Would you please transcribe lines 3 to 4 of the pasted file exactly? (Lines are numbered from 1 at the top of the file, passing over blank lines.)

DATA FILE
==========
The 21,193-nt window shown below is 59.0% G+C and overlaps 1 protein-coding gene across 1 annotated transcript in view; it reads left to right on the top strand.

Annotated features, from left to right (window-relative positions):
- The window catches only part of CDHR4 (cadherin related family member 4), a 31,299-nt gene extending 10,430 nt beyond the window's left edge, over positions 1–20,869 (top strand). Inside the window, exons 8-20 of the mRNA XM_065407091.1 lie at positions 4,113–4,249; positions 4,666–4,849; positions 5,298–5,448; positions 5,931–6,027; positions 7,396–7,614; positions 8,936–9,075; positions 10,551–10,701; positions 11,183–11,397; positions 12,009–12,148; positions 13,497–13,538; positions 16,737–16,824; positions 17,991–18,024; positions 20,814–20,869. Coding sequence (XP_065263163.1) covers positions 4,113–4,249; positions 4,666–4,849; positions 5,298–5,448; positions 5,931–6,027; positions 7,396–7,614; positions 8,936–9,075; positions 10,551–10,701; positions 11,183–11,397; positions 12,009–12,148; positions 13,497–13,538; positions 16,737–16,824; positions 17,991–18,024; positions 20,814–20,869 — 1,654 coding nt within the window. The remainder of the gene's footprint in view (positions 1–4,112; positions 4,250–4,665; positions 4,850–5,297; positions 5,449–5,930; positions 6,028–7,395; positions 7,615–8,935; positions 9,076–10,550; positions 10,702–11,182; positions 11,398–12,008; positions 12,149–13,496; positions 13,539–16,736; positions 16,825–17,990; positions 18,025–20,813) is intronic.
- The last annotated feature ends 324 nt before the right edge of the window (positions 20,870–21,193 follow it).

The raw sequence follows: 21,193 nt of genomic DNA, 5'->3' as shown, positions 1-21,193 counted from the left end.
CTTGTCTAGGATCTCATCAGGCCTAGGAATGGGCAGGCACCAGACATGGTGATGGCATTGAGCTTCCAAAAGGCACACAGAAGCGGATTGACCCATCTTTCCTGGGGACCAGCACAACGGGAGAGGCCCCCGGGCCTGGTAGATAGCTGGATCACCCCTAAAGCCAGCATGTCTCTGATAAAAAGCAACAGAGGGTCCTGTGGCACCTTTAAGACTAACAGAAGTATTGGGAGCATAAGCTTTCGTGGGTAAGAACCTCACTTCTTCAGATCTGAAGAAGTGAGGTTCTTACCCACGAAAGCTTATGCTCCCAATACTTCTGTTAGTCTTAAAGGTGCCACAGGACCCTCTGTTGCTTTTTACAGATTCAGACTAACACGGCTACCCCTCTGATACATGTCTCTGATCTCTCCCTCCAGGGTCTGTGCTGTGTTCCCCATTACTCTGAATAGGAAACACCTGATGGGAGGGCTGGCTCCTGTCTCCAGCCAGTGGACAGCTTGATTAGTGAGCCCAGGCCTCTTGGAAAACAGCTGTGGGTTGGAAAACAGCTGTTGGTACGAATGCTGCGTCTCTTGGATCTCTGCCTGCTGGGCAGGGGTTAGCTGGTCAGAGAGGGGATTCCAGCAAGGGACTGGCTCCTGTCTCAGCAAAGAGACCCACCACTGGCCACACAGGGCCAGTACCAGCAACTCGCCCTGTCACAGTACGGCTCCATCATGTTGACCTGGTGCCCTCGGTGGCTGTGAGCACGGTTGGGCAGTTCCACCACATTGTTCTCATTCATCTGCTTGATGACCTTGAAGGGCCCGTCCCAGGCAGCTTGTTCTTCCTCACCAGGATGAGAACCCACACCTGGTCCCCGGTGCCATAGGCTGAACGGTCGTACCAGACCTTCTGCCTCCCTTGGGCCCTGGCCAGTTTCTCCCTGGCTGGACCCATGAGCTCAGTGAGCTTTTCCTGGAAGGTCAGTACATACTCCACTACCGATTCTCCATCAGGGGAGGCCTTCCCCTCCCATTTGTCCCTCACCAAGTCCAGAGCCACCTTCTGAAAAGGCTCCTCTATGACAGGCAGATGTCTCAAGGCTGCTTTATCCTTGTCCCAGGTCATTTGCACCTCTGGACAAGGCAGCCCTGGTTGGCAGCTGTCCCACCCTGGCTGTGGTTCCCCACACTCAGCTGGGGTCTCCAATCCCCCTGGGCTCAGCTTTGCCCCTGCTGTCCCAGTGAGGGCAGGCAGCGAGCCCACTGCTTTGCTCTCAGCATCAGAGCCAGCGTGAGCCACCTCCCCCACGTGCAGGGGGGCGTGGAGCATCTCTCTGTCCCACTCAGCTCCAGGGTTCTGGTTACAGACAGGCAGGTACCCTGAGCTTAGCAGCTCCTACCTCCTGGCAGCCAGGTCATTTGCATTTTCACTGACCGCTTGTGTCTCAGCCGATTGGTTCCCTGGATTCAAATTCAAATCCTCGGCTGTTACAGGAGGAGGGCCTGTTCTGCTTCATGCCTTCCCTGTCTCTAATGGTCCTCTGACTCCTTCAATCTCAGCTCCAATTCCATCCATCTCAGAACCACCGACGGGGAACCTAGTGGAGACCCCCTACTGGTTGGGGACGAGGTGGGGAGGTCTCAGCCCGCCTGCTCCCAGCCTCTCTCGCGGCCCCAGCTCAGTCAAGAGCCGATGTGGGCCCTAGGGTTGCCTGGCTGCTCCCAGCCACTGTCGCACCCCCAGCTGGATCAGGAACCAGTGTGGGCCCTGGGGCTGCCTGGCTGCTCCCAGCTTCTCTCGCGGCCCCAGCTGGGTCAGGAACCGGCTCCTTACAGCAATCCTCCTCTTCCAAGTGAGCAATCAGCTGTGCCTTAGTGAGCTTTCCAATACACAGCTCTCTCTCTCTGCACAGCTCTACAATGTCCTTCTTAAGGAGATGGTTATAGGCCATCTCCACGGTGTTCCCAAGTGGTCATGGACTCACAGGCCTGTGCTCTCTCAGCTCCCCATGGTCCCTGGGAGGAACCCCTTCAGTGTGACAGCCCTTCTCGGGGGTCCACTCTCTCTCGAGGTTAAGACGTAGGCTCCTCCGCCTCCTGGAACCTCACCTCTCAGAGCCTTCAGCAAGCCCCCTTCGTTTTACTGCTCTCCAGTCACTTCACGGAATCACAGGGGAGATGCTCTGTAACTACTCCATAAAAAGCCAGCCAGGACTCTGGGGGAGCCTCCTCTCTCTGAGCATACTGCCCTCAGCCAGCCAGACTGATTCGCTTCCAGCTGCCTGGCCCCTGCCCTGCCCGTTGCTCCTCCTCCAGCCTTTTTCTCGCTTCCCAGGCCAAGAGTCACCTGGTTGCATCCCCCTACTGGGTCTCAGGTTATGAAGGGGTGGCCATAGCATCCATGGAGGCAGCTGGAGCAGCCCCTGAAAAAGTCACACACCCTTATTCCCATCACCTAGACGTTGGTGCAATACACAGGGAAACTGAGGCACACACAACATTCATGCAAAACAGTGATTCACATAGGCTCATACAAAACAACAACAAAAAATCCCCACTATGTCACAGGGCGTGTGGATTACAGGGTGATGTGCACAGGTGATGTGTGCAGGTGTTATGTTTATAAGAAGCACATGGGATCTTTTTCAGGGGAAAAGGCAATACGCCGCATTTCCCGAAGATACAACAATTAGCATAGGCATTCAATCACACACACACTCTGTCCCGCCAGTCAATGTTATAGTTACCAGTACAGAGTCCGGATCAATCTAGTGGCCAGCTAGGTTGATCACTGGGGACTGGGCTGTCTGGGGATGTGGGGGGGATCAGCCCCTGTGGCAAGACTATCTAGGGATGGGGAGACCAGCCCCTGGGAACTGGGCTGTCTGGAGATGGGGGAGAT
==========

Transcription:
- The window catches only part of CDHR4 (cadherin related family member 4), a 31,299-nt gene extending 10,430 nt beyond the window's left edge, over positions 1–20,869 (top strand). Inside the window, exons 8-20 of the mRNA XM_065407091.1 lie at positions 4,113–4,249; positions 4,666–4,849; positions 5,298–5,448; positions 5,931–6,027; positions 7,396–7,614; positions 8,936–9,075; positions 10,551–10,701; positions 11,183–11,397; positions 12,009–12,148; positions 13,497–13,538; positions 16,737–16,824; positions 17,991–18,024; positions 20,814–20,869. Coding sequence (XP_065263163.1) covers positions 4,113–4,249; positions 4,666–4,849; positions 5,298–5,448; positions 5,931–6,027; positions 7,396–7,614; positions 8,936–9,075; positions 10,551–10,701; positions 11,183–11,397; positions 12,009–12,148; positions 13,497–13,538; positions 16,737–16,824; positions 17,991–18,024; positions 20,814–20,869 — 1,654 coding nt within the window. The remainder of the gene's footprint in view (positions 1–4,112; positions 4,250–4,665; positions 4,850–5,297; positions 5,449–5,930; positions 6,028–7,395; positions 7,615–8,935; positions 9,076–10,550; positions 10,702–11,182; positions 11,398–12,008; positions 12,149–13,496; positions 13,539–16,736; positions 16,825–17,990; positions 18,025–20,813) is intronic.
- The last annotated feature ends 324 nt before the right edge of the window (positions 20,870–21,193 follow it).